Barnes & Noble Inc., the operator of more than 1,300 retail and college bookstores, posted a $63.2 million third-quarter profit as it trimmed losses from the Nook digital unit.
Net income was 86 cents a share, compared with a loss of $3.68 million, or 14 cents, a year earlier, the New York-based company said today in a statement. Sales fell 10 percent to $2 billion. The average of four analysts’ estimates compiled by Bloomberg was $2.01 billion.
Chief Executive Officer Mike Huseby is cutting spending in the Nook division, including job cuts announced earlier this month, after lowering prices for the tablets to clear inventory during the holiday season. Last year’s results also included charges for excess inventory, discounting and returns from retail partners as Nook demand plummeted while other units remain profitable.
“The company looks like it’s back on track,” John Tinker, an analyst at Maxim Group in New York, said today in a telephone interview. “The Nook is now coming under control.”
He recommends buying the shares.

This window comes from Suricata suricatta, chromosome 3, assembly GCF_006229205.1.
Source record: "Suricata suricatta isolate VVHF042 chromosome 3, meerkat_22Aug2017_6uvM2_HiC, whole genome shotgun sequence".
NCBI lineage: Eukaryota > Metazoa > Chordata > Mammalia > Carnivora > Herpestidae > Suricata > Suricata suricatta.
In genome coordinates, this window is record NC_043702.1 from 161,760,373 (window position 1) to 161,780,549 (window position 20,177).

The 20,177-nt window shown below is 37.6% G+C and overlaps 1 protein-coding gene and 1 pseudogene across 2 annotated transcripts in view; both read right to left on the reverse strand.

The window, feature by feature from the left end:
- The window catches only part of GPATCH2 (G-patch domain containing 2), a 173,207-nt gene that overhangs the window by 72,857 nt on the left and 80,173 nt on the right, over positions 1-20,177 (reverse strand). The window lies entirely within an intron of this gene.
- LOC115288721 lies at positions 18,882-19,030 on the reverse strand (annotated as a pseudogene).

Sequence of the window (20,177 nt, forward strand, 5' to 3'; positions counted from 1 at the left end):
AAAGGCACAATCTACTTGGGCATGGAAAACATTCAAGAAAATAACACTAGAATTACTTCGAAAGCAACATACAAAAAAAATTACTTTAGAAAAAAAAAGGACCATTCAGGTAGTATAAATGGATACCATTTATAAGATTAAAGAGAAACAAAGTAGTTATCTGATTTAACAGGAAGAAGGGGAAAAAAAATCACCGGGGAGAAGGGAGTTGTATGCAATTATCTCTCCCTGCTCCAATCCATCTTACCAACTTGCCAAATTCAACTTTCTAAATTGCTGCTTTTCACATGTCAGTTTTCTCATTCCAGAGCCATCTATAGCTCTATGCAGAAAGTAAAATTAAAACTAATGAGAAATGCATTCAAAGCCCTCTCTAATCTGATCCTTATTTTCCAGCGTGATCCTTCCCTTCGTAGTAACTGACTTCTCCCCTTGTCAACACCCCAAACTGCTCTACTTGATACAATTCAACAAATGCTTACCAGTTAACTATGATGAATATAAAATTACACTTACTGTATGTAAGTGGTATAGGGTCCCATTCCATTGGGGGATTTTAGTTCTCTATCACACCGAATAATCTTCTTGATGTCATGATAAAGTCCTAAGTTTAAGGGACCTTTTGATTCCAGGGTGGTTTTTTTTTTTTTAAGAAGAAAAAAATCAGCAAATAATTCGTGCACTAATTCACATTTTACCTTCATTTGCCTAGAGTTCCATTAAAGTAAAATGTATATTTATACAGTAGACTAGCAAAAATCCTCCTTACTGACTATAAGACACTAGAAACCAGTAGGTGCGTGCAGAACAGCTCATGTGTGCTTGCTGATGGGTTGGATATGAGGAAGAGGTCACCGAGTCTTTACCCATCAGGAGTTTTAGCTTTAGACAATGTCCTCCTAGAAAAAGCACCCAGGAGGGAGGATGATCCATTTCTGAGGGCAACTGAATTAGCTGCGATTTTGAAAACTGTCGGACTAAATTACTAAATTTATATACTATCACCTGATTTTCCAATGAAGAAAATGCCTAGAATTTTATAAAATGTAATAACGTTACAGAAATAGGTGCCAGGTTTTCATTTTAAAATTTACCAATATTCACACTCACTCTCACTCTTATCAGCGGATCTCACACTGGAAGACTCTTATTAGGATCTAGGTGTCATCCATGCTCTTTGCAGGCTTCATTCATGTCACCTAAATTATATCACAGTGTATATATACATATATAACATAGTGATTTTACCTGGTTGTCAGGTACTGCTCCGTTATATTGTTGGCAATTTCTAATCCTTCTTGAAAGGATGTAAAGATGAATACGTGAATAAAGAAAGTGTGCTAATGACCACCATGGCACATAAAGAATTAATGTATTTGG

The Nook unit’s loss before interest, taxes, depreciation and amortization narrowed to $61.8 million from $190.4 million a year earlier. Earnings on that basis in the retail segment fell 7.5 percent to $199.6 million. Staffing is down about 26 percent this fiscal year, to about 500 people, Huseby said on the conference call today.
Barnes and Noble rose 4.2 percent to $18.47 at the close in New York. The shares have advanced 24 percent this year, compared with a 0.2 percent decline in the Standard & Poor’s 500 Index.
Barnes & Noble said it isn’t considering a $22-a-share takeover proposal New York-based G Asset Management LLC made to the company last week. The company hasn’t held discussions with G Asset President Michael Glickstein, said Brad Feuer, the bookseller’s general counsel.
“There’s really nothing behind him or his proposal,” Feuer said today in a telephone interview. “The company and the board decided there’s nothing to engage with because it’s not a real proposal.”
Huseby said today on a conference call that the board would consider share buybacks this year and also is in discussions about whether to separate its digital or college businesses from its retail stores.
“We’d like to have some more certainty around those discussions before we start using our cash,” he said.
The company said it plans to introduce a new color Nook tablet early in its next fiscal year and is in discussions with potential manufacturing partners.
Barnes & Noble also seeks to expand the sale of digital content here and overseas, Huseby said. “That’s our focus at Nook, selling content revenue,” he said today in a telephone interview.